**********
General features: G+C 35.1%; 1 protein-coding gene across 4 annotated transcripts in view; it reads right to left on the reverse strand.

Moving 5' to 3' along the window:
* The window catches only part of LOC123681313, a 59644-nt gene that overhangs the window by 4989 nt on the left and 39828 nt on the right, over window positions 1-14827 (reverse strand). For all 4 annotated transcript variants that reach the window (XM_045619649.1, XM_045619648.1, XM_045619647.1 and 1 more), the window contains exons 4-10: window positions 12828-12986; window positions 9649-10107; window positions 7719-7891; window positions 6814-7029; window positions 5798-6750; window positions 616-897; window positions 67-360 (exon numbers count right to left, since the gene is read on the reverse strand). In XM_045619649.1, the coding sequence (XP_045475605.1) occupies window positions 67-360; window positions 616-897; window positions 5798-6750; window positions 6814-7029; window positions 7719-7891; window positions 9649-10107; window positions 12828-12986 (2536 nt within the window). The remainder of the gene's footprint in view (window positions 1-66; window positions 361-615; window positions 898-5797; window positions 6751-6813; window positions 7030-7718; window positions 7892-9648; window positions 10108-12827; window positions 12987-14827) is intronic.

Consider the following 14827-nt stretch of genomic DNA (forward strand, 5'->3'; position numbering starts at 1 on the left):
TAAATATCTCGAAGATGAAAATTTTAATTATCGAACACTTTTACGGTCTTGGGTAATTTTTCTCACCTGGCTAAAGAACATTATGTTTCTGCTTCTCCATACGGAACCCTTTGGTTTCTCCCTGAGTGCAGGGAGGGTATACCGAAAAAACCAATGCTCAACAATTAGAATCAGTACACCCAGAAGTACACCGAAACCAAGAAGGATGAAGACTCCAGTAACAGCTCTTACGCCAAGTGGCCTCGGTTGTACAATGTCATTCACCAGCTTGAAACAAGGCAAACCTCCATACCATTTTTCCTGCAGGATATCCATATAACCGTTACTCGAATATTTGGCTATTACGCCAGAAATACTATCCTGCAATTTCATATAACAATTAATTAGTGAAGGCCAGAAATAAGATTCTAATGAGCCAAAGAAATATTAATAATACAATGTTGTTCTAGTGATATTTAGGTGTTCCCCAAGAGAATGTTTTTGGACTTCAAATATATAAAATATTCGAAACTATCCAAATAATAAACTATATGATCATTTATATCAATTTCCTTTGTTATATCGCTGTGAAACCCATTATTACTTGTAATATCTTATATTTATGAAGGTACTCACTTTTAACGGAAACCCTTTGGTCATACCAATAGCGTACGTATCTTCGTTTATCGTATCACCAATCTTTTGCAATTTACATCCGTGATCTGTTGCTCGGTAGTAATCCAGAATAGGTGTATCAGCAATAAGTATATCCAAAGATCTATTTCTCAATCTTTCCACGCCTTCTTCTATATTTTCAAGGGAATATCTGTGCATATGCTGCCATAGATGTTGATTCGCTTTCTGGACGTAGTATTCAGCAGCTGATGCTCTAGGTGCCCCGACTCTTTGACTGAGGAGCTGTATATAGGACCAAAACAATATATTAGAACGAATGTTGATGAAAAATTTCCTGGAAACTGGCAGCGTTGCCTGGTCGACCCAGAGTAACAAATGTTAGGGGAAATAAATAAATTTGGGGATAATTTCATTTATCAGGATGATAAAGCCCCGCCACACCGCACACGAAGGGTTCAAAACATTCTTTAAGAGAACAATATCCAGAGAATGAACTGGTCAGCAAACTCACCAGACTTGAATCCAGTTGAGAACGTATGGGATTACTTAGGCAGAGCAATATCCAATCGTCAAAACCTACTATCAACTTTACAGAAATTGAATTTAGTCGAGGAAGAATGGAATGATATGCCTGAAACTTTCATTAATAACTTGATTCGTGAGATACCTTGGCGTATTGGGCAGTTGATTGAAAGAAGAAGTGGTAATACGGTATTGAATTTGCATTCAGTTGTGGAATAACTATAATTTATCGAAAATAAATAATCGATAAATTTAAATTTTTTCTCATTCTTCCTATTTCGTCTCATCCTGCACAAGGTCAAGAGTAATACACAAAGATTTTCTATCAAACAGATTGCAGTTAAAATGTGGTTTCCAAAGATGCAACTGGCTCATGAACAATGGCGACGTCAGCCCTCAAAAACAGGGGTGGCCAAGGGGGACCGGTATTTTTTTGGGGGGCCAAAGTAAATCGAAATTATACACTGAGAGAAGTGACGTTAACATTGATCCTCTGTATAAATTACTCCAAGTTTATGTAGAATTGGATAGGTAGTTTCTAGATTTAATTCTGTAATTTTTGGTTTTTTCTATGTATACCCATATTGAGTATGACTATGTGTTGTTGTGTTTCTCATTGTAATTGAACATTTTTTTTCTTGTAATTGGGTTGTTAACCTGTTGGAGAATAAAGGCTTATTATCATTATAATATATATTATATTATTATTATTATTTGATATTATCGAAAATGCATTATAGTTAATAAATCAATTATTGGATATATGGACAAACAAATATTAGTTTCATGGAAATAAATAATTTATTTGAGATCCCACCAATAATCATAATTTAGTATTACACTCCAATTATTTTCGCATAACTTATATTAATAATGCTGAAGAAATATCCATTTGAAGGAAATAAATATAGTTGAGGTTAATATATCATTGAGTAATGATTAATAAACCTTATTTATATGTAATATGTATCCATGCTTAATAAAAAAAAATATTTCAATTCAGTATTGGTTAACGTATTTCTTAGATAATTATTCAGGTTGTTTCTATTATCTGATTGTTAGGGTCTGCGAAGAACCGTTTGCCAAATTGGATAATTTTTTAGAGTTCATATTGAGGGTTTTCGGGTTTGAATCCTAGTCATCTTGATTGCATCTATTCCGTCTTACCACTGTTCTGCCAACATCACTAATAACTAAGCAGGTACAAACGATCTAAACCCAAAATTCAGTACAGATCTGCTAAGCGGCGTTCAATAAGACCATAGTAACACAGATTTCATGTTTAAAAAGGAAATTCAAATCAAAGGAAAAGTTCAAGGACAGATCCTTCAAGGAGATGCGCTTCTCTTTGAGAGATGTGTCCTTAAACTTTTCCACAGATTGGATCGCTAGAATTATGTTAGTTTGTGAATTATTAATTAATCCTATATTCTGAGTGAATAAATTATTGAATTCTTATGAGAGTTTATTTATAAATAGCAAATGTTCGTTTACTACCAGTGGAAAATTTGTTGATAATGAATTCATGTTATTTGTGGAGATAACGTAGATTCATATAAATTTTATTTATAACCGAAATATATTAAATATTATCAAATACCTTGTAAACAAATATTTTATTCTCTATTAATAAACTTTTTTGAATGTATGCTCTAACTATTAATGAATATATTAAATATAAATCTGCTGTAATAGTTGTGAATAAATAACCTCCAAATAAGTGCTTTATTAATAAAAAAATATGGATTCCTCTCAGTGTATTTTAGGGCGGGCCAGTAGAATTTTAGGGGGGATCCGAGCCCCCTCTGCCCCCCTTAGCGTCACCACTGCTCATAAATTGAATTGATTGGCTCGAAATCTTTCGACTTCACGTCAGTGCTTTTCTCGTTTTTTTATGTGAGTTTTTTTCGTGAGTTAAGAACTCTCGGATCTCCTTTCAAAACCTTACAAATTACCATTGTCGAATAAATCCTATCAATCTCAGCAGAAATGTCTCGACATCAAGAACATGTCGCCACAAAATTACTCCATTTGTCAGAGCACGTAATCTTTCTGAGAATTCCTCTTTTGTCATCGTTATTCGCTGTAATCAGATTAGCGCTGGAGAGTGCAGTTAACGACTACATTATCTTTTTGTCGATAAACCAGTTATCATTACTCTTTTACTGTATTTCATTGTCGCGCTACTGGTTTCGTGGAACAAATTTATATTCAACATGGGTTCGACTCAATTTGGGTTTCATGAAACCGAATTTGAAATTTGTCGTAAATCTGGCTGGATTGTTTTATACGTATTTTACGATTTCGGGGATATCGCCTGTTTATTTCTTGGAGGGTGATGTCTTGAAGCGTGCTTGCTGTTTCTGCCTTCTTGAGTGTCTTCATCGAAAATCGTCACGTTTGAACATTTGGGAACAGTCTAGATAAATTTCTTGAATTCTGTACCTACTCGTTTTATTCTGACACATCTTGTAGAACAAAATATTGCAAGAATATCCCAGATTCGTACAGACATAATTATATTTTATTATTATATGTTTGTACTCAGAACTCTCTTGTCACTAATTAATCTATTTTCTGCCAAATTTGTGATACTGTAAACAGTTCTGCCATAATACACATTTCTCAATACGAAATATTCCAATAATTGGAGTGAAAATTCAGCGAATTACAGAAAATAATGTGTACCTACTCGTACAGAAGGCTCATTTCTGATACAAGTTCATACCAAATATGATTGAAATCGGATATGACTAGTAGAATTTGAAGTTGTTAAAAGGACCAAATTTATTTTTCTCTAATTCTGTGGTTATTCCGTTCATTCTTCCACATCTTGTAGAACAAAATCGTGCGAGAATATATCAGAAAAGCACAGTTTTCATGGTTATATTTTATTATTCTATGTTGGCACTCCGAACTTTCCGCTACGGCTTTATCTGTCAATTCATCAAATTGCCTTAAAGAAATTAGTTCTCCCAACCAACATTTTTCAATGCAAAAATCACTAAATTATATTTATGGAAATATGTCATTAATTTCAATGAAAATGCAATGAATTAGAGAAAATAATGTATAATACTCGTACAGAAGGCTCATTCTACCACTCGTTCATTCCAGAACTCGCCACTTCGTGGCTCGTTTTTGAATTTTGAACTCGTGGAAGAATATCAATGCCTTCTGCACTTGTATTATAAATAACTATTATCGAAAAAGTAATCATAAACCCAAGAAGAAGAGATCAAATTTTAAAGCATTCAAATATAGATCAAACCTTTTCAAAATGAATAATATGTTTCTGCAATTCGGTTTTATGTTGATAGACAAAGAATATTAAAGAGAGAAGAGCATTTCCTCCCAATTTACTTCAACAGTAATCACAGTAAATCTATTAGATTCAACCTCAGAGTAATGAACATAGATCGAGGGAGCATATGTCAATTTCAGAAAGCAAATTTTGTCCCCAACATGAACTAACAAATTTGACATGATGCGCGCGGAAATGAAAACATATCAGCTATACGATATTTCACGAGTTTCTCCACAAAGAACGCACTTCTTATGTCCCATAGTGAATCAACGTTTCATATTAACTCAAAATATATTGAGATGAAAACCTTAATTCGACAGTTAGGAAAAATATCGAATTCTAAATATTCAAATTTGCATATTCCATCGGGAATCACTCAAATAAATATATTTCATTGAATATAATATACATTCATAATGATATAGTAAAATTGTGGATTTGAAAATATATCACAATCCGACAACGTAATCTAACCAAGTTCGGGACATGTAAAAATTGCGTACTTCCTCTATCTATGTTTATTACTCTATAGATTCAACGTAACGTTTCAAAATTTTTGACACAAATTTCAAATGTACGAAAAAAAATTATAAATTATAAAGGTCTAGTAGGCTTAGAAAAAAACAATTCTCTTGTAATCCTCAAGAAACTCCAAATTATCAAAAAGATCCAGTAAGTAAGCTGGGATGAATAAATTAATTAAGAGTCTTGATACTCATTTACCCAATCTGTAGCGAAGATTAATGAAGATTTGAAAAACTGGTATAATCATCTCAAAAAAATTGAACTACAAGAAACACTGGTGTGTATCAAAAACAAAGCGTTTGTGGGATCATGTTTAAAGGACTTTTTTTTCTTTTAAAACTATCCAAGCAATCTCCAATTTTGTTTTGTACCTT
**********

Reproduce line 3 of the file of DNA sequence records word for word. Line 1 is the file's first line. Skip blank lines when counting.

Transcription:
* The window catches only part of LOC123681313, a 59644-nt gene that overhangs the window by 4989 nt on the left and 39828 nt on the right, over window positions 1-14827 (reverse strand). For all 4 annotated transcript variants that reach the window (XM_045619649.1, XM_045619648.1, XM_045619647.1 and 1 more), the window contains exons 4-10: window positions 12828-12986; window positions 9649-10107; window positions 7719-7891; window positions 6814-7029; window positions 5798-6750; window positions 616-897; window positions 67-360 (exon numbers count right to left, since the gene is read on the reverse strand). In XM_045619649.1, the coding sequence (XP_045475605.1) occupies window positions 67-360; window positions 616-897; window positions 5798-6750; window positions 6814-7029; window positions 7719-7891; window positions 9649-10107; window positions 12828-12986 (2536 nt within the window). The remainder of the gene's footprint in view (window positions 1-66; window positions 361-615; window positions 898-5797; window positions 6751-6813; window positions 7030-7718; window positions 7892-9648; window positions 10108-12827; window positions 12987-14827) is intronic.